In this work the similarities between all people are brought to focus. I am reminded that I am not alone. The implications are that we are not just animals, that life is not an accident. Our capacity for pain, guilt and happiness separates us from animals. Human suffering is fascinating because it seems to be a sign that there is more to life than we are aware of. 
The lack of metaphorical space for the viewer to ponder upon their own experiences may have made the work appear too dictating. Too much information was given, it was too specifically about a certain relationship. This is something we may expect from Tracey Emin or Grayson Perry, in whose work we accept the pain of the artist as an acceptable form of art, maybe because we feel we know them, their fame puts them into the realm of celebrity where we want to know every little detail of their lives and mop it up with relish instead of being repelled by it. It may just be personal preference, some people like autobiography and disclosure and some people don’t. Reality magazines fill our shelves, reality TV, our homes, but they are not watched by everyone, and the novelty is wearing off as sales go down and Big Brother comes to it’s last series. Reality TV is as hated as it is loved and I think this exhibition brought about the same dual reaction.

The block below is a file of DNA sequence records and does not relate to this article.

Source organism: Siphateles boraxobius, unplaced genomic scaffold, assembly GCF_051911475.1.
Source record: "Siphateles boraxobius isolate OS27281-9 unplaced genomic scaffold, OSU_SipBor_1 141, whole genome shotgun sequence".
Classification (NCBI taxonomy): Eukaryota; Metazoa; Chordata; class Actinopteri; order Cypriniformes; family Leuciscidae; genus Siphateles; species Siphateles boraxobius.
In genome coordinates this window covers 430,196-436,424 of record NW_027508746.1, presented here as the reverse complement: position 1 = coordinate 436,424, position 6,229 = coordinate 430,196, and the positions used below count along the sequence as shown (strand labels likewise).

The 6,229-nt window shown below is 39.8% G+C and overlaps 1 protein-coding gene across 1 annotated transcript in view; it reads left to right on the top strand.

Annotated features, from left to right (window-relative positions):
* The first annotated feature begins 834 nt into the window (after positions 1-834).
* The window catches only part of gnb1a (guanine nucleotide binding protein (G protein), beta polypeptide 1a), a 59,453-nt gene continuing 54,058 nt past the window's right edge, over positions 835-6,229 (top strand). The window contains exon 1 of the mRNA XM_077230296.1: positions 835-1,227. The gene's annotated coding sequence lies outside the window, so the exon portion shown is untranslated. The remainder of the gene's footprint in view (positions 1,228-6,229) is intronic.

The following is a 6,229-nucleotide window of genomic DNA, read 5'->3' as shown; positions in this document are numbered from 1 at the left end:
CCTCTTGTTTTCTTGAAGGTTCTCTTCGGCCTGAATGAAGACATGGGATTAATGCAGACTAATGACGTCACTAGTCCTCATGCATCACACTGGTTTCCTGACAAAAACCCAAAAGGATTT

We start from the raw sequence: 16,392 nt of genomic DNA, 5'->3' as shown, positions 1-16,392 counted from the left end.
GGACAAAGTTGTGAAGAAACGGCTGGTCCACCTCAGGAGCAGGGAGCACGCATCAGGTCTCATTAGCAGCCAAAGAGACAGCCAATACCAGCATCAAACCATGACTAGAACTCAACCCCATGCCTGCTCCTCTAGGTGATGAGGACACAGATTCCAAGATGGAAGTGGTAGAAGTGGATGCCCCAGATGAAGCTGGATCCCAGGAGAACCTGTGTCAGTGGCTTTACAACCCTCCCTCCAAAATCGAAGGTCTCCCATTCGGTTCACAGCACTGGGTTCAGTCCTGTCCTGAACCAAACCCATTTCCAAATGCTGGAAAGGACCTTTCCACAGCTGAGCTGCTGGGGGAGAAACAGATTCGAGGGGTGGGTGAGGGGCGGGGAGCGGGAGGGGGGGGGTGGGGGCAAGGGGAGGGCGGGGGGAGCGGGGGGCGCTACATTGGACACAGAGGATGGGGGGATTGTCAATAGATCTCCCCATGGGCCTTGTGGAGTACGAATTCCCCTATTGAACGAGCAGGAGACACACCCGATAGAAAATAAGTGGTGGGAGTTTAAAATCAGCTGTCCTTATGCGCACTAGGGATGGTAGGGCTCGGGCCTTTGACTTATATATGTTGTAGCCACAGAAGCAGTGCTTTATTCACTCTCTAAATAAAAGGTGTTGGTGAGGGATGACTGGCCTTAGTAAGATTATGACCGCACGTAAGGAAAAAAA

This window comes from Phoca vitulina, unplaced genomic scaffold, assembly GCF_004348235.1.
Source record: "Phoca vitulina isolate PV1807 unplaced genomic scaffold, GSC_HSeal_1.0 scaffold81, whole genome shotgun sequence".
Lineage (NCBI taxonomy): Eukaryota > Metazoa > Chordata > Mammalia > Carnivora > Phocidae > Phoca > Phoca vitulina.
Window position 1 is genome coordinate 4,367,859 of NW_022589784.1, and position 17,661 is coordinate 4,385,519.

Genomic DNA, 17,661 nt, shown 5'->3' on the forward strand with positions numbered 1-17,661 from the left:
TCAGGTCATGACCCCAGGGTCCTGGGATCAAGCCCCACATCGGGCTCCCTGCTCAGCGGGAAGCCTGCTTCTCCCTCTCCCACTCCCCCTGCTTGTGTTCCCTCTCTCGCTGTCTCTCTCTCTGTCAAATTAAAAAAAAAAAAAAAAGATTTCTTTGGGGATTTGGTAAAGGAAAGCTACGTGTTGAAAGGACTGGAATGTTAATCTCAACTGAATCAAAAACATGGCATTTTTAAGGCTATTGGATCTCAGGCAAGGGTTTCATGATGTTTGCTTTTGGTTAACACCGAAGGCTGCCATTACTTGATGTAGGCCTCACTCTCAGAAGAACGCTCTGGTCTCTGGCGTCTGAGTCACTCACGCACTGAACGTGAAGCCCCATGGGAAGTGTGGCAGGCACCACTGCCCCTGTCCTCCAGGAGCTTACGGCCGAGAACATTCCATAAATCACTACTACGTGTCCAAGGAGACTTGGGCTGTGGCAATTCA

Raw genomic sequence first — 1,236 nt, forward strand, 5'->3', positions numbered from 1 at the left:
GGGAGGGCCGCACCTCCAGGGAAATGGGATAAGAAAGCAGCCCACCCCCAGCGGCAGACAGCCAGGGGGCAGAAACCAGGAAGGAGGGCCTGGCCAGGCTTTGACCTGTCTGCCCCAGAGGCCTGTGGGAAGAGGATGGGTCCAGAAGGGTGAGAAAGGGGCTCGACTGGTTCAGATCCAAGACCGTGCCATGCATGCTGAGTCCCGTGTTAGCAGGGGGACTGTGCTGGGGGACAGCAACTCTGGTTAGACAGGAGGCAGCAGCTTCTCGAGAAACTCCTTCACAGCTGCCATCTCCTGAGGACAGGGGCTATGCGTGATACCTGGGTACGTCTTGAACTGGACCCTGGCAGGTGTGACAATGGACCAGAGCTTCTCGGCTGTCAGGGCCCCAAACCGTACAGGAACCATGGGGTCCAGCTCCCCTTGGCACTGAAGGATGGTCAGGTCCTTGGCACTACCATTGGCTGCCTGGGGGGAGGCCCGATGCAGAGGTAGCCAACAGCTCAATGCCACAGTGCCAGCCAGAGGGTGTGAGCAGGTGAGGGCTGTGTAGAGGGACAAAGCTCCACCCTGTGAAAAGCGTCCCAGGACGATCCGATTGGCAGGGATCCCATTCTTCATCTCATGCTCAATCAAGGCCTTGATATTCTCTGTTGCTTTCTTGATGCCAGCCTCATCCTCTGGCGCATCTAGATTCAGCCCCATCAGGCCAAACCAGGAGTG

While Emin certainly is making selected parts of her autobiography visible, it is the visitor who completes the work by projecting their own imagined ideas about her life and character, by speculating on what might have happened in the bed or in the tent.